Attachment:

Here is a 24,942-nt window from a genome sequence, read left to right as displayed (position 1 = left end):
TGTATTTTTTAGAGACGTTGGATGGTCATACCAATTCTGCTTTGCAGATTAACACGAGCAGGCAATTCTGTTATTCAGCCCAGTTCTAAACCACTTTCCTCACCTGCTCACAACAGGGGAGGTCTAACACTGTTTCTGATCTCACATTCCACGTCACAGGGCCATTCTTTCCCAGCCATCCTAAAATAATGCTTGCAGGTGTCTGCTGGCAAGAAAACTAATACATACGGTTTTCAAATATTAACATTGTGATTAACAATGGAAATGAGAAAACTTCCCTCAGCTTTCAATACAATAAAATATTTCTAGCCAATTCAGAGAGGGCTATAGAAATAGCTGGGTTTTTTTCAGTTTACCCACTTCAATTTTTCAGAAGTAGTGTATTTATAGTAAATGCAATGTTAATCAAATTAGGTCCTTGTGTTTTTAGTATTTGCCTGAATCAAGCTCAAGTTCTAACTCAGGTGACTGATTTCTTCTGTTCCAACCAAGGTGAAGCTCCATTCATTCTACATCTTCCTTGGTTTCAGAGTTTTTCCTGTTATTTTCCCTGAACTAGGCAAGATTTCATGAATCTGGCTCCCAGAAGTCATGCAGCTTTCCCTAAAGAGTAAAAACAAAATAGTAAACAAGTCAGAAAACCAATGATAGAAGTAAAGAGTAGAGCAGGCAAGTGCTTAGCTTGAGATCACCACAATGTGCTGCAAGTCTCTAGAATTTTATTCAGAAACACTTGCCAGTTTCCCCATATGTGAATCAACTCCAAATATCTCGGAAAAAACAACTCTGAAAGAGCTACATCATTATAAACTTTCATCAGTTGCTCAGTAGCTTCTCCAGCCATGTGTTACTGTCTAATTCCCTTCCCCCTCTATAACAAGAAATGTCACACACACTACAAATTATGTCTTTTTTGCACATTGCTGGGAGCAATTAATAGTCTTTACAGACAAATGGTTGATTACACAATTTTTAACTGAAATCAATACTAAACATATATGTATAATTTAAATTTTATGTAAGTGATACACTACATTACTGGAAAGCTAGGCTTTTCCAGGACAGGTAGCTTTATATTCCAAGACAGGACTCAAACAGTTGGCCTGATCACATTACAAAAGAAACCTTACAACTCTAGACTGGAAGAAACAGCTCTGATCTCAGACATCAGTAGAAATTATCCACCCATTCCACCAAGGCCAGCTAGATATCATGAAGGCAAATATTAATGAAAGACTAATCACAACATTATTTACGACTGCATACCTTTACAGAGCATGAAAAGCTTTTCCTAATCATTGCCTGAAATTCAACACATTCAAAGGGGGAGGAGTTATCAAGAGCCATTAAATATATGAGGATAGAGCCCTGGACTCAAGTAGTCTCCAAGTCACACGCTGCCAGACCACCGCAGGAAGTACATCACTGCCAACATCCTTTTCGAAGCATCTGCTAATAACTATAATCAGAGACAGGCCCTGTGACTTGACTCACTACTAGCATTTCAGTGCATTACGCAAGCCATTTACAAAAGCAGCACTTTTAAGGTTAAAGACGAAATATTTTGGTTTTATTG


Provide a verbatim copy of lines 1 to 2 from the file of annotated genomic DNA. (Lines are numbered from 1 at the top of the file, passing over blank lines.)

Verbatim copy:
Here is a 24,942-nt window from a genome sequence, read left to right as displayed (position 1 = left end):
TGTATTTTTTAGAGACGTTGGATGGTCATACCAATTCTGCTTTGCAGATTAACACGAGCAGGCAATTCTGTTATTCAGCCCAGTTCTAAACCACTTTCCTCACCTGCTCACAACAGGGGAGGTCTAACACTGTTTCTGATCTCACATTCCACGTCACAGGGCCATTCTTTCCCAGCCATCCTAAAATAATGCTTGCAGGTGTCTGCTGGCAAGAAAACTAATACATACGGTTTTCAAATATTAACATTGTGATTAACAATGGAAATGAGAAAACTTCCCTCAGCTTTCAATACAATAAAATATTTCTAGCCAATTCAGAGAGGGCTATAGAAATAGCTGGGTTTTTTTCAGTTTACCCACTTCAATTTTTCAGAAGTAGTGTATTTATAGTAAATGCAATGTTAATCAAATTAGGTCCTTGTGTTTTTAGTATTTGCCTGAATCAAGCTCAAGTTCTAACTCAGGTGACTGATTTCTTCTGTTCCAACCAAGGTGAAGCTCCATTCATTCTACATCTTCCTTGGTTTCAGAGTTTTTCCTGTTATTTTCCCTGAACTAGGCAAGATTTCATGAATCTGGCTCCCAGAAGTCATGCAGCTTTCCCTAAAGAGTAAAAACAAAATAGTAAACAAGTCAGAAAACCAATGATAGAAGTAAAGAGTAGAGCAGGCAAGTGCTTAGCTTGAGATCACCACAATGTGCTGCAAGTCTCTAGAATTTTATTCAGAAACACTTGCCAGTTTCCCCATATGTGAATCAACTCCAAATATCTCGGAAAAAACAACTCTGAAAGAGCTACATCATTATAAACTTTCATCAGTTGCTCAGTAGCTTCTCCAGCCATGTGTTACTGTCTAATTCCCTTCCCCCTCTATAACAAGAAATGTCACACACACTACAAATTATGTCTTTTTTGCACATTGCTGGGAGCAATTAATAGTCTTTACAGACAAATGGTTGATTACACAATTTTTAACTGAAATCAATACTAAACATATATGTATAATTTAAATTTTATGTAAGTGATACACTACATTACTGGAAAGCTAGGCTTTTCCAGGACAGGTAGCTTTATATTCCAAGACAGGACTCAAACAGTTGGCCTGATCACATTACAAAAGAAACCTTACAACTCTAGACTGGAAGAAACAGCTCTGATCTCAGACATCAGTAGAAATTATCCACCCATTCCACCAAGGCCAGCTAGATATCATGAAGGCAAATATTAATGAAAGACTAATCACAACATTATTTACGACTGCATACCTTTACAGAGCATGAAAAGCTTTTCCTAATCATTGCCTGAAATTCAACACATTCAAAGGGGGAGGAGTTATCAAGAGCCATTAAATATATGAGGATAGAGCCCTGGACTCAAGTAGTCTCCAAGTCACACGCTGCCAGACCACCGCAGGAAGTACATCACTGCCAACATCCTTTTCGAAGCATCTGCTAATAACTATAATCAGAGACAGGCCCTGTGACTTGACTCACTACTAGCATTTCAGTGCATTACGCAAGCCATTTACAAAAGCAGCACTTTTAAGGTTAAAGACGAAATATTTTGGTTTTATTG